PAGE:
Why NVIDIA Is Focused On Geometry
Up until now we haven’t talked a great deal about the performance of GF100, and to some extent we still can’t. We don’t know the final clock speeds of the shipping cards, so we don’t know exactly what the card will be like. But what we can talk about is why NVIDIA made the decisions they did: why they went for the parallel PolyMorph and Raster Engines.
The DX11 specification doesn’t leave NVIDIA with a ton of room to add new features. Without the capsbits, NVIDIA can’t put new features on their hardware and easily expose them, nor would they want to at risk of having those features (and hence die space) go unused. DX11 rigidly says what features a compliant video card should offer, and leaves you very little room to deviate.
So NVIDIA has taken a bit of a gamble. There’s no single wonder-feature in the hardware that immediately makes it stand out from AMD’s hardware – NVIDIA has post-rendering features such as 3D Vision or compute features such as PhysX, but when it comes to rendering they can only do what AMD does.
But the DX11 specification doesn’t say how quickly you have to do it.
Tessellation in action
To differentiate themselves from AMD, NVIDIA is taking the tessellator and driving it for all its worth. While AMD merely has a tessellator, NVIDIA is counting on the tessellator in their PolyMorph Engine to give them a noticeable graphical advantage over AMD.
To put things in perspective, between NV30 (GeForce FX 5800) and GT200 (GeForce GTX 280), the geometry performance of NVIDIA’s hardware only increases roughly 3x in performance. Meanwhile the shader performance of their cards increased by over 150x. Compared just to GT200, GF100 has 8x the geometry performance of GT200, and NVIDIA tells us this is something they have measured in their labs.
So why does NVIDIA want so much geometry performance? Because with tessellation, it allows them to take the same assets from the same games as AMD and generate something that will look better. With more geometry power, NVIDIA can use tessellation and displacement mapping to generate more complex characters, objects, and scenery than AMD can at the same level of performance. And this is why NVIDIA has 16 PolyMorph Engines and 4 Raster Engines, because they need a lot of hardware to generate and process that much geometry.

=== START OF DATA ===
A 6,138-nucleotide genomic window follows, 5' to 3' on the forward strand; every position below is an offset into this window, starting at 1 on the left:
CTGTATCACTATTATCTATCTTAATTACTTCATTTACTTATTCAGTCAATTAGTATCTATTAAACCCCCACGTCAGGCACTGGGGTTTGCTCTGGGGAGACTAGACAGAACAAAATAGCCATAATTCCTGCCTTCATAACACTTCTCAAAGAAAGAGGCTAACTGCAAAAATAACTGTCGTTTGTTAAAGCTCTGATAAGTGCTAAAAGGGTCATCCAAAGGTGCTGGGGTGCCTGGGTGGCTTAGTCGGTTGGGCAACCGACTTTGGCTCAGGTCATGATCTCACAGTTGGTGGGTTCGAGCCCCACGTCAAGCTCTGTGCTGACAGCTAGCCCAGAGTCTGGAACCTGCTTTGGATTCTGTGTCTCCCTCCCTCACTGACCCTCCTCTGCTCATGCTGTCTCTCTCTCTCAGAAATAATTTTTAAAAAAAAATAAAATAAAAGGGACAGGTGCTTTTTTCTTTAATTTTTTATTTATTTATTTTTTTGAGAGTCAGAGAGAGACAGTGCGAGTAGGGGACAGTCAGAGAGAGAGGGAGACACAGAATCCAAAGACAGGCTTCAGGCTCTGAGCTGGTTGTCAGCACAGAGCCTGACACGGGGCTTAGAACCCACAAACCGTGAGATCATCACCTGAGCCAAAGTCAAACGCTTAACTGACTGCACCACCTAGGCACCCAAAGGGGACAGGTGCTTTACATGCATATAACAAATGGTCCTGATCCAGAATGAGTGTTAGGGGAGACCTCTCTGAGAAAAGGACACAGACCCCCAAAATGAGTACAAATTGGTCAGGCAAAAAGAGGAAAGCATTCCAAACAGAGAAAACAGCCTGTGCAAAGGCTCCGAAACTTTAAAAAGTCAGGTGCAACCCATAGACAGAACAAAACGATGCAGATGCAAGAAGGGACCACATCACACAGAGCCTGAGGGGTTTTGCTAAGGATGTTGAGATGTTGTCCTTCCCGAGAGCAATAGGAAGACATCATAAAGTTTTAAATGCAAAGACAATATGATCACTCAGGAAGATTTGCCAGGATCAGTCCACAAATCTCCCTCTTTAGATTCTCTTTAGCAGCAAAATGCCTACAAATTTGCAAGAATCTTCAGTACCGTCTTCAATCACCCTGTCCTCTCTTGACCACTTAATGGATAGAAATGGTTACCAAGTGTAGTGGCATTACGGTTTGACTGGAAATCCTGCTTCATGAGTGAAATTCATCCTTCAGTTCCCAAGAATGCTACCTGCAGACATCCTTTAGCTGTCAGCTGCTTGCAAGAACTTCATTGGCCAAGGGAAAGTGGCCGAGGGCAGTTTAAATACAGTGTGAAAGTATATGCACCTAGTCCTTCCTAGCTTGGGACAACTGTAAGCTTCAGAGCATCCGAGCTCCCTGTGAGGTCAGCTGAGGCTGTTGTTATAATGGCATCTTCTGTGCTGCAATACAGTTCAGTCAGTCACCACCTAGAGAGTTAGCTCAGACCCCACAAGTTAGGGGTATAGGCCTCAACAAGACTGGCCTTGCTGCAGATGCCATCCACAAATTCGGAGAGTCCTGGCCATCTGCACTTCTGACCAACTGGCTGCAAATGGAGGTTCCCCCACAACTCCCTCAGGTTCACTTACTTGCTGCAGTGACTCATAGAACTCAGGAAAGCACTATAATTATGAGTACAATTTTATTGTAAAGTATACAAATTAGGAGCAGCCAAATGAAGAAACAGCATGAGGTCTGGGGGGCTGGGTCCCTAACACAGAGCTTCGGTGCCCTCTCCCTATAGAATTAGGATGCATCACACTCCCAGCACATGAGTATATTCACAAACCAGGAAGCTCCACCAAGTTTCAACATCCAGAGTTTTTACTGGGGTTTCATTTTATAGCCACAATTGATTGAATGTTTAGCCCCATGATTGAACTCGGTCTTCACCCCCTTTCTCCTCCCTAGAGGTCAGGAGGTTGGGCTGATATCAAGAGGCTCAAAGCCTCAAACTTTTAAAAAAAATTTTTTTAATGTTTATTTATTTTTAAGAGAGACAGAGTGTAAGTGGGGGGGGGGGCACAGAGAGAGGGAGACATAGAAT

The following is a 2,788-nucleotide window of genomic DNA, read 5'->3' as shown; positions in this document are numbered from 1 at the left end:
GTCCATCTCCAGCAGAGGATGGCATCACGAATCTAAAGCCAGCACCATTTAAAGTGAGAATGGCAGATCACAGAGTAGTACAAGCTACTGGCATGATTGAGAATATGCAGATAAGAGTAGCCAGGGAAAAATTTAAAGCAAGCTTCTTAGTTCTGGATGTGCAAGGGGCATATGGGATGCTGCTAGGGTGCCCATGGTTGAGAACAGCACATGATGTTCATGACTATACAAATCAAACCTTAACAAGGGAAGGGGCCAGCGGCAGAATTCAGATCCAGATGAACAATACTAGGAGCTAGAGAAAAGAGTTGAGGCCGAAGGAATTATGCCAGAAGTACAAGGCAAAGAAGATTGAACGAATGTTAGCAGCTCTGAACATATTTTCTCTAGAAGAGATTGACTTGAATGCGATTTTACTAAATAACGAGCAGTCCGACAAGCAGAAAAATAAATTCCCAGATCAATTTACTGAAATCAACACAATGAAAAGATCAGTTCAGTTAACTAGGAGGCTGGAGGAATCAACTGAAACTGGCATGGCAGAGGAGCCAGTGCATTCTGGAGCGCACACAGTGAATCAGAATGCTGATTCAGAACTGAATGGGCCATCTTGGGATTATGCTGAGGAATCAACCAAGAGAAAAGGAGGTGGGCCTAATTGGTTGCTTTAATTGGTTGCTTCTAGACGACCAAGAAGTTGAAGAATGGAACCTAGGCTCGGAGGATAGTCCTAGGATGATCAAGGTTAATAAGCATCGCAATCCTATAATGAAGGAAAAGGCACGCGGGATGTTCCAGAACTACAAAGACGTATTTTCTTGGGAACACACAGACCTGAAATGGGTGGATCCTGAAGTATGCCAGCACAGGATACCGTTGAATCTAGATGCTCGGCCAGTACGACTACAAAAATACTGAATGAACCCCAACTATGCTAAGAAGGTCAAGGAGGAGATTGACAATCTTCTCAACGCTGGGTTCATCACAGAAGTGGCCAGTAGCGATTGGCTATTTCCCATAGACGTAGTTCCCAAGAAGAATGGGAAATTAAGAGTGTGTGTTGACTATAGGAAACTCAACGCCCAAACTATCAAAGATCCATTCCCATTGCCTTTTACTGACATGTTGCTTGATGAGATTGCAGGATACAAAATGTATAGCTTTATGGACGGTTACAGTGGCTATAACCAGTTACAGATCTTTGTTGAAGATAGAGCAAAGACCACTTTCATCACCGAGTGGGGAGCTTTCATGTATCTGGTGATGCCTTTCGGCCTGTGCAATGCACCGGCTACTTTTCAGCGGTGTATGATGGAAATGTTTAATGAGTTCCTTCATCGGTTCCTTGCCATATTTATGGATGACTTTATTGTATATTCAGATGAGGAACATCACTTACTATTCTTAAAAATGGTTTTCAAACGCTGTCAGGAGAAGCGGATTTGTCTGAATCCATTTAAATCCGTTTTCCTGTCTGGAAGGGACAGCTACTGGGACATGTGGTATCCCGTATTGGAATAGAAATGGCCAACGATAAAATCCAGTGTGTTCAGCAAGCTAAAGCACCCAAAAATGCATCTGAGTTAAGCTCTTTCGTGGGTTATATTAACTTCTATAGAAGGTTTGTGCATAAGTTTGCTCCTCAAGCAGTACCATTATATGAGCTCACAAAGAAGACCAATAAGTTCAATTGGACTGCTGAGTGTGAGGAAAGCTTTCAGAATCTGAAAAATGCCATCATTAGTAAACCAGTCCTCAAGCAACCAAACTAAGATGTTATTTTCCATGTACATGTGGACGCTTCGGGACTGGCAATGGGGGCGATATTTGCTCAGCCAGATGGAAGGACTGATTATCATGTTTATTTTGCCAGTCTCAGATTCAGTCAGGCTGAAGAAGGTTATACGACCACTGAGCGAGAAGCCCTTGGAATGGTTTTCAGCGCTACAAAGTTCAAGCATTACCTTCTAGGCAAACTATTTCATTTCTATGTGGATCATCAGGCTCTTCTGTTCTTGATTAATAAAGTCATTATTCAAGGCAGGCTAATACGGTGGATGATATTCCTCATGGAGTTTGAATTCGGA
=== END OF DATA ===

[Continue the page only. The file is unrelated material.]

NVIDIA believes their strategy will work, and if geometry performance is as good as they say it is, then we can see why they feel this way. Game art is usually created at far higher levels of detail than what eventually ends up being shipped, and with tessellation there’s no reason why a tessellated and displacement mapped representation of that high quality art can’t come with the game. Developers can use tessellation to scale down to whatever the hardware can do, and in NVIDIA’s world they won’t have to scale it down very far to meet up with the GF100.
At this point tessellation is a message that’s much more for developers than it is consumers. As DX11 is required to take advantage of tessellation, only a few games exist while plenty more are on the way. NVIDIA needs to convince developers to ship their art with detailed enough displacement maps to match GF100’s capabilities, and while that isn’t too hard, it’s also not a walk in the park. To that extent they’re also extolling the other virtues of tessellation, such as the ability to do higher quality animations by only needing to animate the control points of a model, and letting tessellation take care of the rest. A lot of the success of the GF100 architecture is going to ride on how developers respond to this, so it’s going to be something worth keeping an eye on.
NVIDIA's water tessellation demo
NVIDIA's hair tessellation demo